This month marks the seventh anniversary of Kiva, a California-based nonprofit that allows ordinary citizens to make small loans to such unlikely entrepreneurs as sheep farmers, fruit vendors and shawl weavers across the globe.
In that time, 835,000 lenders from Minnesota, the United States and across the globe have funded nearly $360 million in loans to 880,000 people in more than 66 countries -- all with loans starting at $25.
Birthday parties are planned at Kiva chapters from Paris to Melbourne to Minneapolis.
Twin Cities Kiva supporters have something else to celebrate: the merger of two student chapters that have been lending money independently for the past few years.
Their Oct. 20 celebration at the Cedar Cultural Center is designed to introduce more young people to newly merged Minneapolis-St. Paul Kiva. It links a thriving Kiva group formed at Wayzata High School with a newer University of Minnesota chapter.
Both groups are committed to the notion that a small loan can make a big difference.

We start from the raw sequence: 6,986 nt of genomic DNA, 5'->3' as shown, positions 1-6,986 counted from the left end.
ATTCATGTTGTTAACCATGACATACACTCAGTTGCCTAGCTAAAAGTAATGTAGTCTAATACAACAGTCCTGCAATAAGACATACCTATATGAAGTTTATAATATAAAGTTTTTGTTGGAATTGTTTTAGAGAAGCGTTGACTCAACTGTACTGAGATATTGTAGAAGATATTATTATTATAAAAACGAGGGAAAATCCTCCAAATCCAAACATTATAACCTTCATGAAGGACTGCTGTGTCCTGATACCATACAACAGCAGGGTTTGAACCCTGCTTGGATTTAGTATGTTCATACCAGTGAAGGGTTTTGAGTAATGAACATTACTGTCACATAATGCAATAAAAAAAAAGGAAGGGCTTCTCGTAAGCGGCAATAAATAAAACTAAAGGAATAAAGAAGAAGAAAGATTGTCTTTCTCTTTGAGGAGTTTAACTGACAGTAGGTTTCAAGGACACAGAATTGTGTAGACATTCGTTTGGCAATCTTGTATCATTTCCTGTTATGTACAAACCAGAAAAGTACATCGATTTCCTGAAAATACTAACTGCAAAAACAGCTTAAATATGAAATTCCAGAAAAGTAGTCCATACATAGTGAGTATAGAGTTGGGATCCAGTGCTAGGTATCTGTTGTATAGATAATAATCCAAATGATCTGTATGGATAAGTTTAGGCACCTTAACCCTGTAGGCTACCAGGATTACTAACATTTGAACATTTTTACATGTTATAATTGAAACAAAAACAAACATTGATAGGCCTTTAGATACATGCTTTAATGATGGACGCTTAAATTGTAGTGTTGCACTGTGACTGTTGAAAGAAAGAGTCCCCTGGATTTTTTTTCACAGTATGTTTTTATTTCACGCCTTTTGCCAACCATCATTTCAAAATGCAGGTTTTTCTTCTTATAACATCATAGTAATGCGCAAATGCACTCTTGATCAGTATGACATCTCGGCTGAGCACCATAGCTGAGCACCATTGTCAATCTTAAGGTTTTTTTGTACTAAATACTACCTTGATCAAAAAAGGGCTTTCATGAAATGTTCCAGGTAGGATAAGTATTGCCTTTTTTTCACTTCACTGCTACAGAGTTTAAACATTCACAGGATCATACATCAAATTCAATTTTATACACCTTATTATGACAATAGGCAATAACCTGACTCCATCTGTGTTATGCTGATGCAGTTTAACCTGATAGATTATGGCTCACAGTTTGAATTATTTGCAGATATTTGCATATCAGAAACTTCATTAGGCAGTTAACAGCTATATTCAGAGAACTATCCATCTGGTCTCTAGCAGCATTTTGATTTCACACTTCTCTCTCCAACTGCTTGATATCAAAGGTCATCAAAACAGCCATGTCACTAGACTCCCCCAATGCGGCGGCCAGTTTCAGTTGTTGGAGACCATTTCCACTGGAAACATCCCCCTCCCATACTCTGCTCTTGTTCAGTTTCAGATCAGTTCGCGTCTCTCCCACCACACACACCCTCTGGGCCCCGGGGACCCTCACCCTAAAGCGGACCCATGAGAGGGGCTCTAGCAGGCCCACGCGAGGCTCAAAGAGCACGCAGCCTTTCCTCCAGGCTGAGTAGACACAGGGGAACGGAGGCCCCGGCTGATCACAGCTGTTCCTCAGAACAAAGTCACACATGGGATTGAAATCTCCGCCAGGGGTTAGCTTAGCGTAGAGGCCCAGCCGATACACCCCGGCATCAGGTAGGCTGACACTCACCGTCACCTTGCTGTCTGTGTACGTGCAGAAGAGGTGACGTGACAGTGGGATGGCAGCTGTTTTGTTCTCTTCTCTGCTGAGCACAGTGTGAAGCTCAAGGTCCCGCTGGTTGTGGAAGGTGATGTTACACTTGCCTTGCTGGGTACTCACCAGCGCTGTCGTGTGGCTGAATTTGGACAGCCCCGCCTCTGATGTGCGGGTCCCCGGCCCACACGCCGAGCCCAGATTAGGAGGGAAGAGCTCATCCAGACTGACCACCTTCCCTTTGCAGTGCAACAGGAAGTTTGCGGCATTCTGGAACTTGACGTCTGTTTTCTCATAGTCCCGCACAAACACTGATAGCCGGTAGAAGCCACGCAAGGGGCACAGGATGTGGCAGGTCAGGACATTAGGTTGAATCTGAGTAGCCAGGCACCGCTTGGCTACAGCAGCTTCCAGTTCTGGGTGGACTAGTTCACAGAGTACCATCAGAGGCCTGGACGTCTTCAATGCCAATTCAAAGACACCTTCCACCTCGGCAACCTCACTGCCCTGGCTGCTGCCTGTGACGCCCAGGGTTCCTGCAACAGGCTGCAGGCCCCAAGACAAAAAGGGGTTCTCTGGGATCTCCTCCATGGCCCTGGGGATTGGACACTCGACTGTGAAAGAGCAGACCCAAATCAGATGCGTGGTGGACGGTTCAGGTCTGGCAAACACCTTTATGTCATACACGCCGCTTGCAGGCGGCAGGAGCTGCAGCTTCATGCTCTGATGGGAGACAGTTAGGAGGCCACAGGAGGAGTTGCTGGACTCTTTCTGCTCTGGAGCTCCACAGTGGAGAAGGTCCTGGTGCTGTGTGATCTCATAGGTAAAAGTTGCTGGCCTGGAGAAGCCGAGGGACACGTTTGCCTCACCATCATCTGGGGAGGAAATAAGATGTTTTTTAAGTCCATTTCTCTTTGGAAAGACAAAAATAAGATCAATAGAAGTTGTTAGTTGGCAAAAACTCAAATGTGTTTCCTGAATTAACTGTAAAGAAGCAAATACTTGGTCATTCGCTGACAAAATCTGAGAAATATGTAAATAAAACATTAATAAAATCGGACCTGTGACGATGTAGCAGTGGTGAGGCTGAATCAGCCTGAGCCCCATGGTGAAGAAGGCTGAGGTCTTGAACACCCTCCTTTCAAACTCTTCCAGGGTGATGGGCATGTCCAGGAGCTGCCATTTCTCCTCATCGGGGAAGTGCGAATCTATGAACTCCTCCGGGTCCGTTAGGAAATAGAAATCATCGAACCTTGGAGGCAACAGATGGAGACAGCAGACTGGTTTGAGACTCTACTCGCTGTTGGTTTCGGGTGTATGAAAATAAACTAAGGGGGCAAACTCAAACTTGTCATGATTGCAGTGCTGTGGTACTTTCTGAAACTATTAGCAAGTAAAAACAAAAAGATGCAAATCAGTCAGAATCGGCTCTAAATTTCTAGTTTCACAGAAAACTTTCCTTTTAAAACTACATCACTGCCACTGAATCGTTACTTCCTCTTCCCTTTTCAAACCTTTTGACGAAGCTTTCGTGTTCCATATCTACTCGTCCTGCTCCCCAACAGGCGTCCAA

"It's different than just putting money down on a charity,'' said Kevin Hansen, a founder of the Wayzata group and current U of M student. "You help people lift themselves out of poverty.''
''I've studied a lot about social issues, and this is the most promising way to fight global poverty,'' added Jenny Weber, who started the U of M chapter last year. "Our main goal now is to get more people involved.''
A look at the group's website shows some of the 65 beneficiaries of Minnesota financing: A woman running a general store in the Philippines. A blacksmith in Ecuador. An auto repair man in Iraq. A woman poultry farmer in Cameroon.
About 130 young folks belong to the Twin Cities Kiva chapter, dispensing $17,000 so far. Weber said she's hoping that the "loan-a-thon'' launched at a birthday party Saturday night will boost that figure. Said Weber: "This is a way to build community between Minneapolis and St. Paul lenders --and to have fun.''
Jean Hopfensperger • 612-673-4511
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